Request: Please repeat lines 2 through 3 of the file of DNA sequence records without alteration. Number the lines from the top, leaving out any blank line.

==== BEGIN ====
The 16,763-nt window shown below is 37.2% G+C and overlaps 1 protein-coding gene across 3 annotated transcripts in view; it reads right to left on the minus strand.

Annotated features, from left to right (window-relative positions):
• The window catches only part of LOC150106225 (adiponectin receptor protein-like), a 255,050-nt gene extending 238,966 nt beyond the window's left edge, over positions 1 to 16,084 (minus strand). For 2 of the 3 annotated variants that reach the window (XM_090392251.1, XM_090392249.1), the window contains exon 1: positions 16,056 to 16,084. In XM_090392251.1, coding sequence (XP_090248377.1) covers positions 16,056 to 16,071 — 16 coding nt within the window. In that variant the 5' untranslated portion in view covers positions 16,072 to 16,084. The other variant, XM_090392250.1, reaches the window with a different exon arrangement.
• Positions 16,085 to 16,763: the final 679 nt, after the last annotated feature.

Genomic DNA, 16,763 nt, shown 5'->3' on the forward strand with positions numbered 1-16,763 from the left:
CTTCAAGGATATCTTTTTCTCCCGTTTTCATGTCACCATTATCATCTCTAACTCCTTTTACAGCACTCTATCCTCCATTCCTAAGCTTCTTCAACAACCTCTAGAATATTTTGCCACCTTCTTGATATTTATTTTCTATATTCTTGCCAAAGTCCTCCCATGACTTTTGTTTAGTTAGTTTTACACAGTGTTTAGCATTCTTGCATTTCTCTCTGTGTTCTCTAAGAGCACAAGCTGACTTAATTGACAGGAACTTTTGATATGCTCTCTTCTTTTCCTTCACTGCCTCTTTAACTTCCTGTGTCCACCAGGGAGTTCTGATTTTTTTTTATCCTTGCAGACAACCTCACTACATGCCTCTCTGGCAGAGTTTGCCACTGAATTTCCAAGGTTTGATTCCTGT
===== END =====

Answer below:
Annotated features, from left to right (window-relative positions):
• The window catches only part of LOC150106225 (adiponectin receptor protein-like), a 255,050-nt gene extending 238,966 nt beyond the window's left edge, over positions 1 to 16,084 (minus strand). For 2 of the 3 annotated variants that reach the window (XM_090392251.1, XM_090392249.1), the window contains exon 1: positions 16,056 to 16,084. In XM_090392251.1, coding sequence (XP_090248377.1) covers positions 16,056 to 16,071 — 16 coding nt within the window. In that variant the 5' untranslated portion in view covers positions 16,072 to 16,084. The other variant, XM_090392250.1, reaches the window with a different exon arrangement.